ANCHORAGE, Alaska (KTUU) - Update 9:15 p.m.:
The Anchorage Assembly unanimously passed a new law effectively banning the sale of illegally burned metallic wire at its regular meeting Tuesday. Members say this will reduce fire hazards in the city and protect the health of local firefighters.
Anchorage Fire Department Fire Marshall Cleo Hill says they've responded to over 13 fires this year that were caused by the burning of metallic wire.
"And each one of those, of course, starts your grass fire," Hill said. "In these weather conditions, it could take off and go."
Effective immediately, distributors will have to prove wire was legally burned before selling it to a scrap metal dealer.
The catch is, the only way to legally burn metallic wire to contain the toxic byproducts is with a special incineration device, and currently there are none in operation in the city.
It is still legal to manually strip insulation off of wiring and sell it.
The Anchorage Assembly wants to reduce fire hazards in the municipality as fires continue to ravage Alaska. One way to do that is by prohibiting the purchasing of illegally burned metal wiring.
Assembly member Christopher Constant says it’s a common criminal practice in Anchorage to steal insulated wiring and burn large piles in wooded areas that are then sold to scrap metal dealers.
The legislation Constant is introducing at Tuesday’s assembly meeting would only allow scrap metal dealers to purchase burned metal wiring if they submit to police written documentation of a legal purchase. He says wiring burned in demolition projects or structure fires are examples of legal burning.
“It will be a code compliance issue. There will be fines issued if we know that they've done it (illegally),” Constant said. “We're hoping they (scrap metal dealers) will participate with us in protecting public safety, and ensuring our community doesn't burn to the ground because some nefarious characters want to make a buck."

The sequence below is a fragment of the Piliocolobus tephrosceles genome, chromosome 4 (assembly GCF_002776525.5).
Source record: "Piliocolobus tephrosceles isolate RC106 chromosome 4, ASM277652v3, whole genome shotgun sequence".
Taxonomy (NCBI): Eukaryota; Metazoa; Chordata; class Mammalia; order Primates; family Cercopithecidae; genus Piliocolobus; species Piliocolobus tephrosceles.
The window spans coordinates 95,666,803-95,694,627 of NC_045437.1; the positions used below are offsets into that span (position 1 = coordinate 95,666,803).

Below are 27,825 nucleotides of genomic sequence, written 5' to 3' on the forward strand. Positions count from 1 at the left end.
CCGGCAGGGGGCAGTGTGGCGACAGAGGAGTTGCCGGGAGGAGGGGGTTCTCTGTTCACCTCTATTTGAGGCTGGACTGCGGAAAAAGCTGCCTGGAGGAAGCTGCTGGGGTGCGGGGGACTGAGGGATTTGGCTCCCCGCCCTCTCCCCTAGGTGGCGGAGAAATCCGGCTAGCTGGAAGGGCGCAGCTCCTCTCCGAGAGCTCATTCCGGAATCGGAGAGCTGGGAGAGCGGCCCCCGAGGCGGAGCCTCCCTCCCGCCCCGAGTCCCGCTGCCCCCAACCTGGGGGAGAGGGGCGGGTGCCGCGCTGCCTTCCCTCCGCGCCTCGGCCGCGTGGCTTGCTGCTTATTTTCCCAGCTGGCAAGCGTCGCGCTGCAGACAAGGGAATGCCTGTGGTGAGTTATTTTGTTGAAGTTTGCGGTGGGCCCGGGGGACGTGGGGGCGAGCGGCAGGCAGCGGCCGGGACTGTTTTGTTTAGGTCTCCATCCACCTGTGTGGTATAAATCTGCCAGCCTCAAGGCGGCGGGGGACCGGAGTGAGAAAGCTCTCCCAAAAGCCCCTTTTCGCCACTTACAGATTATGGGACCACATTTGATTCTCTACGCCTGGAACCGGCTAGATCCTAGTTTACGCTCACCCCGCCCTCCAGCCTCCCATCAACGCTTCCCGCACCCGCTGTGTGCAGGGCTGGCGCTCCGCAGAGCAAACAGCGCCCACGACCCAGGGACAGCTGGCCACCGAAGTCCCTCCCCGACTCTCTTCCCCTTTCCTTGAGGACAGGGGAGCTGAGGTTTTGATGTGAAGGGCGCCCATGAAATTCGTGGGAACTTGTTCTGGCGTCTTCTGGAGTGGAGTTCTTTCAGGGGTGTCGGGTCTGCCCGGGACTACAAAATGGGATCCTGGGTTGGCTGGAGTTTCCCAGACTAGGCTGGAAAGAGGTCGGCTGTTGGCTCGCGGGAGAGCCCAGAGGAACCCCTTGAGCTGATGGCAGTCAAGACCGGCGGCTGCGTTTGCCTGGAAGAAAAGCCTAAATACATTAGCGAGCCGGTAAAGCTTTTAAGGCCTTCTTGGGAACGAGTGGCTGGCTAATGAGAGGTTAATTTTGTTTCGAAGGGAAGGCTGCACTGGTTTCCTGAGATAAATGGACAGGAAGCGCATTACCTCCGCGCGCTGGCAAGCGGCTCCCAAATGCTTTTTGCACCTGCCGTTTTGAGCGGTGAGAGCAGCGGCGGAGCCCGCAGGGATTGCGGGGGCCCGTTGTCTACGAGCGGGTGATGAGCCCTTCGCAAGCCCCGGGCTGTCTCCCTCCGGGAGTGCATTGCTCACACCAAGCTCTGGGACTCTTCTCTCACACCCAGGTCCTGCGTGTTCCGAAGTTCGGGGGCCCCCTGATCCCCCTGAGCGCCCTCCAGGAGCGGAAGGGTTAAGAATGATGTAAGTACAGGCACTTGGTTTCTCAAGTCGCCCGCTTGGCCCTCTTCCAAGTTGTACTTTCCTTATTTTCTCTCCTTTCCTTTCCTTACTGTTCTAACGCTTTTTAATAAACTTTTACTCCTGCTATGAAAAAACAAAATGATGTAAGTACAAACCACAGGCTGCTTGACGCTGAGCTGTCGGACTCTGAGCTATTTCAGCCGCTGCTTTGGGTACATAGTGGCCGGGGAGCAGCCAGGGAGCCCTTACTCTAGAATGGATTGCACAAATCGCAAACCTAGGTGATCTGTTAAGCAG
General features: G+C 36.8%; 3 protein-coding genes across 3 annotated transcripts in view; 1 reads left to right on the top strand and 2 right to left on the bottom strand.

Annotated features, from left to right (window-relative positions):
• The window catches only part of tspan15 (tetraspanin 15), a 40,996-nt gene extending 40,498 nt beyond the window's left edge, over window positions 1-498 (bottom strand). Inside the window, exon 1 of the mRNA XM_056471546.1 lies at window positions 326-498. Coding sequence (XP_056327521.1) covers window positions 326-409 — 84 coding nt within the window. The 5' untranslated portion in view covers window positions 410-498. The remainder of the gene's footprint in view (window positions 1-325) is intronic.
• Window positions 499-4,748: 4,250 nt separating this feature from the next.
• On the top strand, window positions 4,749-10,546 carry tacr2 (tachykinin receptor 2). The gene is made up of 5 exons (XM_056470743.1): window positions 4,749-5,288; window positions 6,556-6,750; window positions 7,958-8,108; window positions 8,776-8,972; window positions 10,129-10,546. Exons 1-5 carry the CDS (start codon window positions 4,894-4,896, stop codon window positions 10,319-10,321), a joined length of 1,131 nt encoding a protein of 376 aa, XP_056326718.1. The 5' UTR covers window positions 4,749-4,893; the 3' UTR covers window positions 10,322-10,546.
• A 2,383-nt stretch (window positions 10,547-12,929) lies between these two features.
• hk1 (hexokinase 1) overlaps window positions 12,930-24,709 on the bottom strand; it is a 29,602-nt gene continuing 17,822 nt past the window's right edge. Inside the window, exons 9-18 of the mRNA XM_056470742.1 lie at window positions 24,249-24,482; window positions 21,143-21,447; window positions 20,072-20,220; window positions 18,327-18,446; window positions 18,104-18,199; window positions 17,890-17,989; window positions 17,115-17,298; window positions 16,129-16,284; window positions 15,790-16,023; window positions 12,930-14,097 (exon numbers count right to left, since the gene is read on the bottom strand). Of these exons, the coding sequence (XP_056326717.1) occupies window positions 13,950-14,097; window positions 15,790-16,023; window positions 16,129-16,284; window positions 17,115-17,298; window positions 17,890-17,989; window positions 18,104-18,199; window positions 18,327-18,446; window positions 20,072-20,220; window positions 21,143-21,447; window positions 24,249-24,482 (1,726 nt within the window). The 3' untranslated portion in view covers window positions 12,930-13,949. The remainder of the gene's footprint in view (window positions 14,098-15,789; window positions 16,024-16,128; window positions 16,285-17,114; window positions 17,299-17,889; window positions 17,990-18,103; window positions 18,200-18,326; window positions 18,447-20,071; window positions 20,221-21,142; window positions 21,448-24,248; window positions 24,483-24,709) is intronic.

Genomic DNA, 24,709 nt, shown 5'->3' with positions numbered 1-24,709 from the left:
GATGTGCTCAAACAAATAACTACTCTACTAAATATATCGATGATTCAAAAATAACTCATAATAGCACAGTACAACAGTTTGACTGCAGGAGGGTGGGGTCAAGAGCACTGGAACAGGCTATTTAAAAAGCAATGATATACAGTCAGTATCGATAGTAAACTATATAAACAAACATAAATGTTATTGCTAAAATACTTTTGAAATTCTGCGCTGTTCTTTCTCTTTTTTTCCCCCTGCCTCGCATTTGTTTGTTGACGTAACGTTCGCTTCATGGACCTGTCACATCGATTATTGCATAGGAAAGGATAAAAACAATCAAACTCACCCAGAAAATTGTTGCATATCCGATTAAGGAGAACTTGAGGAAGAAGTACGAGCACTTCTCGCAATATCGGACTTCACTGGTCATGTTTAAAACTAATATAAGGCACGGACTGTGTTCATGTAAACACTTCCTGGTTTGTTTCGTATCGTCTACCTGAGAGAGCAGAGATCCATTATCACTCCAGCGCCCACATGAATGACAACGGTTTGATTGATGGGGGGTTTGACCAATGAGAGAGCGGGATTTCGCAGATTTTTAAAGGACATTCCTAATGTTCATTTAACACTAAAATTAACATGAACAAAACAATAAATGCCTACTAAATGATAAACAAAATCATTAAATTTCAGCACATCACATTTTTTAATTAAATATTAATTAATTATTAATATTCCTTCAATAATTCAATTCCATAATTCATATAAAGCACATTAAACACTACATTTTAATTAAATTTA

The main goal of the legislation is to deter thieves from illegal burning by taking away the market for them to sell.
"This issue is a criminal issue. Period. Full stop,” Constant said. “What I've proposed is to make it so the buyers can't buy it, which is going to put a damper down on that marketplace. Which, with the fire hazards as they are right now, couldn't be more timely."
This type of burning is not only a fire hazard, it creates toxic gases that Anchorage police and fire responders breathe when they have to put out the flames. Constant submitted written support of the ordinance from the Anchorage Fire Department.
Channel 2 spoke with Alaska Scrap and Recycling Tuesday. They say the ordinance is excessive, as they already submit to police documentation of legal purchases.
Failure to prohibit sales of illegally burned metallic wire would carry a $500 fine.
Constant says the assembly has committee meetings planned to consider more legislation aimed directly at reducing fire hazards in Anchorage’s greenbelt.
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